I was surprised to see the usually excellent Guardian Science tweeting that “Fish oil helps schoolchildren to concentrate”. This linked to Denis Campbell’s Observer article, reporting that
Fish oil helps schoolchildren to concentrate
US academics discover high doses of omega-3 fish oil combat hyperactivity and attention deficit disorder
Children can learn better at school by taking omega-3 fish oil supplements which boost their concentration, scientists say.
Boys aged eight to 11 who were given doses once or twice a day of docosahexaenoic acid, an essential fatty acid known as DHA, showed big improvements in their performance during tasks involving attention.
Dr Robert McNamara, of the University of Cincinnati, who led the team of American researchers, said their findings could help pupils to study more effectively and potentially help to tackle both attention deficit hyperactivity disorder (ADHD) and depression.
Unfortunately, the Observer’s claims about fish oil are not evidence-based. Continue reading
We were fascinated to come across a Madeleine Portwood presentation on the Food for the Brain site [PDF]: discussing “Essential Fats, School Performance and Behaviour”. One quote stands out, repeated on two slides alongside pictures of very sweet-looking children:
this is not about chemistry. This is about children.
At a first glance, this sounds very compelling: after all, who could argue with the fact that educational psychology in our schools needs to be about children? However, the dichotomy invoked by Portwood here is extremely problematic. A brief discussion of the Cochrane Collaboration will help to make clear why.
The Cochrane logo features a prominent diagram. The diagram
shows the results of a systematic review of RCTs of a short, inexpensive course of a corticosteroid given to women about to give birth too early. The first of these RCTs was reported in 1972. The diagram summarises the evidence that would have been revealed had the available RCTs been reviewed systematically a decade later it indicates strongly that corticosteroids reduce the risk of babies dying from the complications of immaturity. By 1991, seven more trials had been reported, and the picture had become still stronger. This treatment reduces the odds of the babies of these women dying from the complications of immaturity by 30 to 50 per cent.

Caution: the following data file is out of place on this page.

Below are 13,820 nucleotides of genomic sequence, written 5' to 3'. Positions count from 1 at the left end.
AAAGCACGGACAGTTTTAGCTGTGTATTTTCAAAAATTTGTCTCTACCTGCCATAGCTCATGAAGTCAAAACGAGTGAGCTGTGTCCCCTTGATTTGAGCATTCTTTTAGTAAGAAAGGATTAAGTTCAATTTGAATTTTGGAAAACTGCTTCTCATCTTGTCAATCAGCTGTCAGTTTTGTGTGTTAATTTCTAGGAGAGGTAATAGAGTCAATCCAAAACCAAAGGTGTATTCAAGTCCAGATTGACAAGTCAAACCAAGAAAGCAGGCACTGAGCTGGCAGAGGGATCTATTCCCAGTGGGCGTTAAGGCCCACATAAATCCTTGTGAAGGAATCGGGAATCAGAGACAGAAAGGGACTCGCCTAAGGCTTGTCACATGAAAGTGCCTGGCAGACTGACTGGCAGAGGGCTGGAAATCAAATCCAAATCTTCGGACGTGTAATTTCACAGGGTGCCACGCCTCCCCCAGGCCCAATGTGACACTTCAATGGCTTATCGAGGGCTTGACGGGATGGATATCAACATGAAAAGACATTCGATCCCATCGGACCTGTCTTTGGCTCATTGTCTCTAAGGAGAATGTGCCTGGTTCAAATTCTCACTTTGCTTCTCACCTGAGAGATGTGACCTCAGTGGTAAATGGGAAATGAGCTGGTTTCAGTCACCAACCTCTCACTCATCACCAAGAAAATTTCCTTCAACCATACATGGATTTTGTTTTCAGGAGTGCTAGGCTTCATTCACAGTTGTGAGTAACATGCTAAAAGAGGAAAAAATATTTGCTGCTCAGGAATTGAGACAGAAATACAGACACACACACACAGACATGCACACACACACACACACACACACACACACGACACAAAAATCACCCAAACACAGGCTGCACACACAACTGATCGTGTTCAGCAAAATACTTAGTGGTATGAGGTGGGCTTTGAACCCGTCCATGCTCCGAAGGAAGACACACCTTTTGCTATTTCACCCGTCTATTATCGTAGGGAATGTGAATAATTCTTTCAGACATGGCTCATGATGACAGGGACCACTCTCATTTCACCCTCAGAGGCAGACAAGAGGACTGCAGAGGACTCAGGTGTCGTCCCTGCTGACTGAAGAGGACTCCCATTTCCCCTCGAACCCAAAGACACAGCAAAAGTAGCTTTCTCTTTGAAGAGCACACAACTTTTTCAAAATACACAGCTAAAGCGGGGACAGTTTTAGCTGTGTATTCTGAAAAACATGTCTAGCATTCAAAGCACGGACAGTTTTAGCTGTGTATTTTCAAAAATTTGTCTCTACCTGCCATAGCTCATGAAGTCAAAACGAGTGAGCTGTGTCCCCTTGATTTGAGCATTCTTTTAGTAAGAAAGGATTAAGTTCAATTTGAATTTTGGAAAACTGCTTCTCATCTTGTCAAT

Because no systematic review of these trials had been published until 1989, most obstetricians had not realised that the treatment was so effective. As a result, tens of thousands of premature babies have probably suffered and died unnecessarily (and needed more expensive treatment than was necessary). This is just one of many examples of the human costs resulting from failure to perform systematic, up-to-date reviews of RCTs of health care.
Research is about both chemistry and children. Because of suboptimal evaluation of the research into how particular chemicals worked in particular situations, a number of babies will have died who might otherwise have been saved.
It is because we care about children – and because children are important – that we need to insist that research conducted in children and on childhood conditions meets the highest possible standards. Continue reading
In response to a FOIA request, Durham has told us about another significant flaw in their fish oil (non)trial: the ‘treatment’ arm was students with more than 80% reported compliance with supplementation with Equazen fish oil pills; the ‘control groups was selected from any students with less than 80% reported compliance. This means that – while a student with 80% reported compliance could have counted as an example of the success of this ‘treatment’ – a student with 79% reported compliance could have been compared to them as part of the ‘control group’.
I am really not sure what to say Continue reading
Filed under Equazen, fish
Looking over the Durham fish oil (non)trial again, I noticed something I had missed: they have previously claimed to be looking at three quite different things in order to determine whether the pills are effective. They started out (back in 2006) with a press release where they promised to measure efficacy by comparing students’ actual GCSE results to their predicted results. Not terribly promising methodologically, but at least Durham were explicit about what was going to be measured. Except that, in their response to a 2008 FOIA request, Durham stated that